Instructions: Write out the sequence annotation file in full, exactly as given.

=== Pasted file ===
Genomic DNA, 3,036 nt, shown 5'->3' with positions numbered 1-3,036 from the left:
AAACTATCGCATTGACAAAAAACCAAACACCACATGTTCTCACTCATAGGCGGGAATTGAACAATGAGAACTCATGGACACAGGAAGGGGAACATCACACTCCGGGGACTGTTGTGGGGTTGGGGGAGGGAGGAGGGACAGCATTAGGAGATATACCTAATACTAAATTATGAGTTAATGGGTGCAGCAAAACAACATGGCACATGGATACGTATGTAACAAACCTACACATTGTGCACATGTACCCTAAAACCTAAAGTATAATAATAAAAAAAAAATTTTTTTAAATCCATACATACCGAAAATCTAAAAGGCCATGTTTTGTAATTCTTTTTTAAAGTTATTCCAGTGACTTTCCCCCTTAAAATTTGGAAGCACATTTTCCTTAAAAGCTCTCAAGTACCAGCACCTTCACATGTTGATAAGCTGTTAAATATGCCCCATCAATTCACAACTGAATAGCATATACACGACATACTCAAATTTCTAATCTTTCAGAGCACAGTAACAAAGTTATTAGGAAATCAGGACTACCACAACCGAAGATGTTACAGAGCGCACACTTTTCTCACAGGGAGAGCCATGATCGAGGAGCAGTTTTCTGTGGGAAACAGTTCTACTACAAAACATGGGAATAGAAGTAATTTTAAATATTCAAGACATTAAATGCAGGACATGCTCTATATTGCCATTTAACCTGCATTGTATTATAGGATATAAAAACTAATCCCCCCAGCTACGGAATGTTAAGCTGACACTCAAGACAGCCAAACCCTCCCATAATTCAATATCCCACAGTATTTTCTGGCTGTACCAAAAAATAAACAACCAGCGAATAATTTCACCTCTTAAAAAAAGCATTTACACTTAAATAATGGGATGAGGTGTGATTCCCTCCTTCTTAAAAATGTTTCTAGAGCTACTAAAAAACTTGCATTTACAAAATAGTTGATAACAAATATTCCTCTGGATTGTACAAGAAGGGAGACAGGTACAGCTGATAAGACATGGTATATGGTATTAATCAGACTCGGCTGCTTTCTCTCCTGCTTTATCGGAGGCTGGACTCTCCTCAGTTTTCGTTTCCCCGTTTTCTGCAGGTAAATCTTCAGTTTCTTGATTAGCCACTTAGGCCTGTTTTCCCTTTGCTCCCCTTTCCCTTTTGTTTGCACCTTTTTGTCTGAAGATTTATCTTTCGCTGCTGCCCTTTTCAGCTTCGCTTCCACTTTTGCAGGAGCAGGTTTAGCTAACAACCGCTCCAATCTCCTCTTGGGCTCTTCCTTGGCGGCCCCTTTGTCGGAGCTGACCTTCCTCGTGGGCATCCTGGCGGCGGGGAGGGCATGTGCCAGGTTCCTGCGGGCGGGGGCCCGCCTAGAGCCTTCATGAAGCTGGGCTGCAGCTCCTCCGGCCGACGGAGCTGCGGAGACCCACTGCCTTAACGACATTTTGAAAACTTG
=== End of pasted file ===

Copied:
Genomic DNA, 3,036 nt, shown 5'->3' with positions numbered 1-3,036 from the left:
AAACTATCGCATTGACAAAAAACCAAACACCACATGTTCTCACTCATAGGCGGGAATTGAACAATGAGAACTCATGGACACAGGAAGGGGAACATCACACTCCGGGGACTGTTGTGGGGTTGGGGGAGGGAGGAGGGACAGCATTAGGAGATATACCTAATACTAAATTATGAGTTAATGGGTGCAGCAAAACAACATGGCACATGGATACGTATGTAACAAACCTACACATTGTGCACATGTACCCTAAAACCTAAAGTATAATAATAAAAAAAAAATTTTTTTAAATCCATACATACCGAAAATCTAAAAGGCCATGTTTTGTAATTCTTTTTTAAAGTTATTCCAGTGACTTTCCCCCTTAAAATTTGGAAGCACATTTTCCTTAAAAGCTCTCAAGTACCAGCACCTTCACATGTTGATAAGCTGTTAAATATGCCCCATCAATTCACAACTGAATAGCATATACACGACATACTCAAATTTCTAATCTTTCAGAGCACAGTAACAAAGTTATTAGGAAATCAGGACTACCACAACCGAAGATGTTACAGAGCGCACACTTTTCTCACAGGGAGAGCCATGATCGAGGAGCAGTTTTCTGTGGGAAACAGTTCTACTACAAAACATGGGAATAGAAGTAATTTTAAATATTCAAGACATTAAATGCAGGACATGCTCTATATTGCCATTTAACCTGCATTGTATTATAGGATATAAAAACTAATCCCCCCAGCTACGGAATGTTAAGCTGACACTCAAGACAGCCAAACCCTCCCATAATTCAATATCCCACAGTATTTTCTGGCTGTACCAAAAAATAAACAACCAGCGAATAATTTCACCTCTTAAAAAAAGCATTTACACTTAAATAATGGGATGAGGTGTGATTCCCTCCTTCTTAAAAATGTTTCTAGAGCTACTAAAAAACTTGCATTTACAAAATAGTTGATAACAAATATTCCTCTGGATTGTACAAGAAGGGAGACAGGTACAGCTGATAAGACATGGTATATGGTATTAATCAGACTCGGCTGCTTTCTCTCCTGCTTTATCGGAGGCTGGACTCTCCTCAGTTTTCGTTTCCCCGTTTTCTGCAGGTAAATCTTCAGTTTCTTGATTAGCCACTTAGGCCTGTTTTCCCTTTGCTCCCCTTTCCCTTTTGTTTGCACCTTTTTGTCTGAAGATTTATCTTTCGCTGCTGCCCTTTTCAGCTTCGCTTCCACTTTTGCAGGAGCAGGTTTAGCTAACAACCGCTCCAATCTCCTCTTGGGCTCTTCCTTGGCGGCCCCTTTGTCGGAGCTGACCTTCCTCGTGGGCATCCTGGCGGCGGGGAGGGCATGTGCCAGGTTCCTGCGGGCGGGGGCCCGCCTAGAGCCTTCATGAAGCTGGGCTGCAGCTCCTCCGGCCGACGGAGCTGCGGAGACCCACTGCCTTAACGACATTTTGAAAACTTG